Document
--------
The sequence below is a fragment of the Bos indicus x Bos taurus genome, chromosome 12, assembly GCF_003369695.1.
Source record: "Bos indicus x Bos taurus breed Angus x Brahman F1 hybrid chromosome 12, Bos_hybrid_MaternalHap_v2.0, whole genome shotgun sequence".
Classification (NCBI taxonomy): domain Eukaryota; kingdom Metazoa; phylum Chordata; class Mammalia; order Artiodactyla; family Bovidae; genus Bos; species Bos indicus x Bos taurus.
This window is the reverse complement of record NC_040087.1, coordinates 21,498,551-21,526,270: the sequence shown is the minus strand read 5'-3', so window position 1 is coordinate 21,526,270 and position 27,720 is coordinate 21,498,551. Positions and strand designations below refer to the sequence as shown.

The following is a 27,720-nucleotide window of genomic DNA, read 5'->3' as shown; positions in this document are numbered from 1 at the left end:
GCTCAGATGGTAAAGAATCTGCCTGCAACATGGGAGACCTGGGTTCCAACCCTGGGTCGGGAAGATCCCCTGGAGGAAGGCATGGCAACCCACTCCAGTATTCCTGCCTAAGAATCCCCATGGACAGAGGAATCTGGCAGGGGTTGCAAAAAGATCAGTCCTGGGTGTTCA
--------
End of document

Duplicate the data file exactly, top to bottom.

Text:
The sequence below is a fragment of the Bos indicus x Bos taurus genome, chromosome 12, assembly GCF_003369695.1.
Source record: "Bos indicus x Bos taurus breed Angus x Brahman F1 hybrid chromosome 12, Bos_hybrid_MaternalHap_v2.0, whole genome shotgun sequence".
Classification (NCBI taxonomy): domain Eukaryota; kingdom Metazoa; phylum Chordata; class Mammalia; order Artiodactyla; family Bovidae; genus Bos; species Bos indicus x Bos taurus.
This window is the reverse complement of record NC_040087.1, coordinates 21,498,551-21,526,270: the sequence shown is the minus strand read 5'-3', so window position 1 is coordinate 21,526,270 and position 27,720 is coordinate 21,498,551. Positions and strand designations below refer to the sequence as shown.

The following is a 27,720-nucleotide window of genomic DNA, read 5'->3' as shown; positions in this document are numbered from 1 at the left end:
GCTCAGATGGTAAAGAATCTGCCTGCAACATGGGAGACCTGGGTTCCAACCCTGGGTCGGGAAGATCCCCTGGAGGAAGGCATGGCAACCCACTCCAGTATTCCTGCCTAAGAATCCCCATGGACAGAGGAATCTGGCAGGGGTTGCAAAAAGATCAGTCCTGGGTGTTCA